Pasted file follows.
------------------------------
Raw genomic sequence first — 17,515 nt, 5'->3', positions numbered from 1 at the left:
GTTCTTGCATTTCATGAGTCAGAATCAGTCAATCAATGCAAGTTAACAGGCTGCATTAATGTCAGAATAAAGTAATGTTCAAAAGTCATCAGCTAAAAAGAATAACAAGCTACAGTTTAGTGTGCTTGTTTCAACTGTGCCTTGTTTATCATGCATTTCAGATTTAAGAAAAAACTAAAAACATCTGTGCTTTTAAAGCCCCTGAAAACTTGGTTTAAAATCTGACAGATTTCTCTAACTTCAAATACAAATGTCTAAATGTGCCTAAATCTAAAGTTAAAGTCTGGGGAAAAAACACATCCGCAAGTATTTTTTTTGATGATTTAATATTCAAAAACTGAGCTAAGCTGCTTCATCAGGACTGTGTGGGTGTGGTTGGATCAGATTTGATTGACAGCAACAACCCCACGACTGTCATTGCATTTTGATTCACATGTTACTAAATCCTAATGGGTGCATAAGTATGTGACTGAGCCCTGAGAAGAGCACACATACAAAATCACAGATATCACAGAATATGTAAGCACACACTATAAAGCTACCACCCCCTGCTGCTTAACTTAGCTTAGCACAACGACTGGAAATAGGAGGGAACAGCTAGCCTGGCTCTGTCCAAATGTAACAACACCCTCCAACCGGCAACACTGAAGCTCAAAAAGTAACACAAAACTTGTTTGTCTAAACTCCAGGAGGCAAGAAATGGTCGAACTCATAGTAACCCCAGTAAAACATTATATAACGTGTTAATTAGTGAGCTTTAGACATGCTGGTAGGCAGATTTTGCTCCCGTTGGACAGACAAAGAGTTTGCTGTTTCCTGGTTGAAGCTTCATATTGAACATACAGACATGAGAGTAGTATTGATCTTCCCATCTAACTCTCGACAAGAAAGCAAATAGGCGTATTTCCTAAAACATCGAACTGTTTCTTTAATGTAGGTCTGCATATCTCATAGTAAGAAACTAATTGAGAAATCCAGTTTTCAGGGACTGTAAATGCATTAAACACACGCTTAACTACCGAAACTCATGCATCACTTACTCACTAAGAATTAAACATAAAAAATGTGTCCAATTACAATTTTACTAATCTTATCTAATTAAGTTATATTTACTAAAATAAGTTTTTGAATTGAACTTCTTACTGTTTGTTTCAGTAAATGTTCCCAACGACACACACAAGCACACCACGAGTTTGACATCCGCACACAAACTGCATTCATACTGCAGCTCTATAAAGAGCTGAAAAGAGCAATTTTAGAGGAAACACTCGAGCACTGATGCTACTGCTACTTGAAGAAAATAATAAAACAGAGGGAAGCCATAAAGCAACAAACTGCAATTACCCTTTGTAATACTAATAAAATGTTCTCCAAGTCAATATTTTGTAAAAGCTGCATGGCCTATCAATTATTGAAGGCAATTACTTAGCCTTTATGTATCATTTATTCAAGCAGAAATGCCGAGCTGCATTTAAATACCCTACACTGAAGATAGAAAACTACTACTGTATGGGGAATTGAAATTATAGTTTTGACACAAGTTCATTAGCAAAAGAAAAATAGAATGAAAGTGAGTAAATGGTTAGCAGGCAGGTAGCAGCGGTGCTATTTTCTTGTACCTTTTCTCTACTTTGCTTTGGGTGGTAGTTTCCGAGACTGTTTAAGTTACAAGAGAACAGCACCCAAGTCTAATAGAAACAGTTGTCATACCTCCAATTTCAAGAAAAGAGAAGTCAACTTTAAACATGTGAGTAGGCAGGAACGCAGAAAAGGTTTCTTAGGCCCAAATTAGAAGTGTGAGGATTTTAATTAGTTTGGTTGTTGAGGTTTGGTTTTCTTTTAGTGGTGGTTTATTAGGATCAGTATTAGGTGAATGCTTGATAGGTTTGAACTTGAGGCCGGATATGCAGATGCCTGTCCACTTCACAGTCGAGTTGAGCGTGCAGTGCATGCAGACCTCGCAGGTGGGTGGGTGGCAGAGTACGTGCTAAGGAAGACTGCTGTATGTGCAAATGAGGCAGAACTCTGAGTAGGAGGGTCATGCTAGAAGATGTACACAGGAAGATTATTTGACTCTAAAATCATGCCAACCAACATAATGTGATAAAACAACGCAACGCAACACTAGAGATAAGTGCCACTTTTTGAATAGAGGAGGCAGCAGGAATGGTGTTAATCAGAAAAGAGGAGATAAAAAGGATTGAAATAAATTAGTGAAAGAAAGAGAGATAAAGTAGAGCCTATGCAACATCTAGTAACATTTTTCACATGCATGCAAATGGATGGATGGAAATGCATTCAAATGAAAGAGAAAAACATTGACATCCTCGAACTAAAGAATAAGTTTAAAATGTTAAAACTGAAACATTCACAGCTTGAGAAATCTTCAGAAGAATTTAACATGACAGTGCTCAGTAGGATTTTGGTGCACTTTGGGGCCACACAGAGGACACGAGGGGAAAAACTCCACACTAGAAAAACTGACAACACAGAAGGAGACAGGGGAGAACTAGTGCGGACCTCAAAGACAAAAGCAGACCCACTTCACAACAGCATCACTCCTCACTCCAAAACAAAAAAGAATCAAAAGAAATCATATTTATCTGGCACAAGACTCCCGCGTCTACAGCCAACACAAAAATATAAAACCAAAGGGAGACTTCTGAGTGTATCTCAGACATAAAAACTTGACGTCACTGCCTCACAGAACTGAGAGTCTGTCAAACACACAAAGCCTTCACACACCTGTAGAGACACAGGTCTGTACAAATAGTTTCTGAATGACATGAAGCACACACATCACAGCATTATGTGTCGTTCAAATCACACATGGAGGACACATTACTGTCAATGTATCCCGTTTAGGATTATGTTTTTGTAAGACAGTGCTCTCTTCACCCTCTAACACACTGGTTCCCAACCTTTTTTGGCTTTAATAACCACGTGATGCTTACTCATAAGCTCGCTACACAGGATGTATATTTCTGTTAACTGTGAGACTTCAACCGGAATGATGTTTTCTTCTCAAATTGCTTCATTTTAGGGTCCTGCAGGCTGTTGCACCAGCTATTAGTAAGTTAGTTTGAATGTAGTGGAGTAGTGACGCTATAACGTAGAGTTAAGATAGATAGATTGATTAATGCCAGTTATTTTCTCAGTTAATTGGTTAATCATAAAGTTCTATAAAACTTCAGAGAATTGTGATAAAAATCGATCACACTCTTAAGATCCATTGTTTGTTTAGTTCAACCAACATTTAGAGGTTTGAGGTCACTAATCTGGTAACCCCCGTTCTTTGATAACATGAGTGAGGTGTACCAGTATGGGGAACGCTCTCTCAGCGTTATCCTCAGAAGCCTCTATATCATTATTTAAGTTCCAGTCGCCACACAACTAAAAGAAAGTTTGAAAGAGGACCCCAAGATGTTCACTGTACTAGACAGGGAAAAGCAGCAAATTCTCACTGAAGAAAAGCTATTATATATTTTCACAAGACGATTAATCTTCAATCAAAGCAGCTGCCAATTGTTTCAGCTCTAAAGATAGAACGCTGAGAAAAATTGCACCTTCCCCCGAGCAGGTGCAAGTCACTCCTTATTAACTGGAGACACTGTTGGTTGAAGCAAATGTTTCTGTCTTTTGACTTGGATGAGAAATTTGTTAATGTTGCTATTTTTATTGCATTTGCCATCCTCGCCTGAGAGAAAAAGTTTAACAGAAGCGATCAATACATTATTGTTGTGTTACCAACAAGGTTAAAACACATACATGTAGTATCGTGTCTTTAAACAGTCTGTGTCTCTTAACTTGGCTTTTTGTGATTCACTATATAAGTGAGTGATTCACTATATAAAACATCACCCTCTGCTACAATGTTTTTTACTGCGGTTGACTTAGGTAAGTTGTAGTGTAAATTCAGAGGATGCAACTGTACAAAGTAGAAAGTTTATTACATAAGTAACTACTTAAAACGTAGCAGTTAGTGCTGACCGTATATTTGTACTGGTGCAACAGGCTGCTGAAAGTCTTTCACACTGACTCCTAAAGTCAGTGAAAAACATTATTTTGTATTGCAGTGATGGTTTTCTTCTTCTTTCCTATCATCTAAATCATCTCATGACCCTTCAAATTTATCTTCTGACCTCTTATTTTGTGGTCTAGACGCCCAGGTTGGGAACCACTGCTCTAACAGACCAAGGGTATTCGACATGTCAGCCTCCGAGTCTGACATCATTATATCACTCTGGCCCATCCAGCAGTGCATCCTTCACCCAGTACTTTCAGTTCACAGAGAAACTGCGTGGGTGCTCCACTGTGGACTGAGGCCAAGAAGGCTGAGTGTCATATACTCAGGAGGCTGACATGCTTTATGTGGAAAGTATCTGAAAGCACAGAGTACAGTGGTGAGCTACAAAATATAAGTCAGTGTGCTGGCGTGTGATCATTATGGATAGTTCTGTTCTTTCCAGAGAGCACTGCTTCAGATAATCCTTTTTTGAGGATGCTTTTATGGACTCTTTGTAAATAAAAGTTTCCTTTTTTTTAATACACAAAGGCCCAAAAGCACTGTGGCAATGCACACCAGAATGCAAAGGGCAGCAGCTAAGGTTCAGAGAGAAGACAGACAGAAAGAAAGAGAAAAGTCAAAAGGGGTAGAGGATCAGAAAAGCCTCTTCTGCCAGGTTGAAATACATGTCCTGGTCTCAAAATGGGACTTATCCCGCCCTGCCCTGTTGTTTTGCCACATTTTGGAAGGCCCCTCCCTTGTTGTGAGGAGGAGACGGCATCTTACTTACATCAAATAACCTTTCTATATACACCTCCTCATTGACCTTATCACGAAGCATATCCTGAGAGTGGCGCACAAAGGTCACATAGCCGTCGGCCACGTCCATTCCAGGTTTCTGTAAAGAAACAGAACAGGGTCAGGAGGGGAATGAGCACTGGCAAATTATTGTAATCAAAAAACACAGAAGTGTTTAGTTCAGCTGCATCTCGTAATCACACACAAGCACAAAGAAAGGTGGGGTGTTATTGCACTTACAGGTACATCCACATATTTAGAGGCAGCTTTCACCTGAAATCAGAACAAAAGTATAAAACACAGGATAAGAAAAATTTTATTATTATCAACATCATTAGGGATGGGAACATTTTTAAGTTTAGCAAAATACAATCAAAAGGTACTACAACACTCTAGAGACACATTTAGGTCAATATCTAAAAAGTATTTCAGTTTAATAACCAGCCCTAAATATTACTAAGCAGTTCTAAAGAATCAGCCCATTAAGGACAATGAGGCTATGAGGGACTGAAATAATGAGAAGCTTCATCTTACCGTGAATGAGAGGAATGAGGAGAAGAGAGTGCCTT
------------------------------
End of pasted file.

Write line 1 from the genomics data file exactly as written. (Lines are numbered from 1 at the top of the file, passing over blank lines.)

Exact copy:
Raw genomic sequence first — 17,515 nt, 5'->3', positions numbered from 1 at the left: